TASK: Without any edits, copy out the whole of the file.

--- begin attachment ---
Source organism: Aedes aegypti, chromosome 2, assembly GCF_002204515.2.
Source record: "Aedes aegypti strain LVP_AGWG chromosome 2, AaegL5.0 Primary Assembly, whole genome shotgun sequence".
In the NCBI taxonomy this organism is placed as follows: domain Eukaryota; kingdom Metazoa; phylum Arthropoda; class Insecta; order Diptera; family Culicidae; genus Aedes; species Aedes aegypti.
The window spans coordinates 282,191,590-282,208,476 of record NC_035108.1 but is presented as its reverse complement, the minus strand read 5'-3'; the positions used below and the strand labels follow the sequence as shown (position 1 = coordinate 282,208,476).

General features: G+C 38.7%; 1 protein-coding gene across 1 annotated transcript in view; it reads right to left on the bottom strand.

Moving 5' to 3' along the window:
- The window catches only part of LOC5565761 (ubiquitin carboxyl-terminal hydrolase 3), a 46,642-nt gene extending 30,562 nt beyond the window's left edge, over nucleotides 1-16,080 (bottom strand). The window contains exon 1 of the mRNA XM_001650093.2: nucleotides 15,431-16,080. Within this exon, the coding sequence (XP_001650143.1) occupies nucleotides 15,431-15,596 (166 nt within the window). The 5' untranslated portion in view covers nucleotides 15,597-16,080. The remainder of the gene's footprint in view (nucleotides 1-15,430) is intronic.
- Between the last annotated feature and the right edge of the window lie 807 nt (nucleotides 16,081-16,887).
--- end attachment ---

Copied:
Source organism: Aedes aegypti, chromosome 2, assembly GCF_002204515.2.
Source record: "Aedes aegypti strain LVP_AGWG chromosome 2, AaegL5.0 Primary Assembly, whole genome shotgun sequence".
In the NCBI taxonomy this organism is placed as follows: domain Eukaryota; kingdom Metazoa; phylum Arthropoda; class Insecta; order Diptera; family Culicidae; genus Aedes; species Aedes aegypti.
The window spans coordinates 282,191,590-282,208,476 of record NC_035108.1 but is presented as its reverse complement, the minus strand read 5'-3'; the positions used below and the strand labels follow the sequence as shown (position 1 = coordinate 282,208,476).

General features: G+C 38.7%; 1 protein-coding gene across 1 annotated transcript in view; it reads right to left on the bottom strand.

Moving 5' to 3' along the window:
- The window catches only part of LOC5565761 (ubiquitin carboxyl-terminal hydrolase 3), a 46,642-nt gene extending 30,562 nt beyond the window's left edge, over nucleotides 1-16,080 (bottom strand). The window contains exon 1 of the mRNA XM_001650093.2: nucleotides 15,431-16,080. Within this exon, the coding sequence (XP_001650143.1) occupies nucleotides 15,431-15,596 (166 nt within the window). The 5' untranslated portion in view covers nucleotides 15,597-16,080. The remainder of the gene's footprint in view (nucleotides 1-15,430) is intronic.
- Between the last annotated feature and the right edge of the window lie 807 nt (nucleotides 16,081-16,887).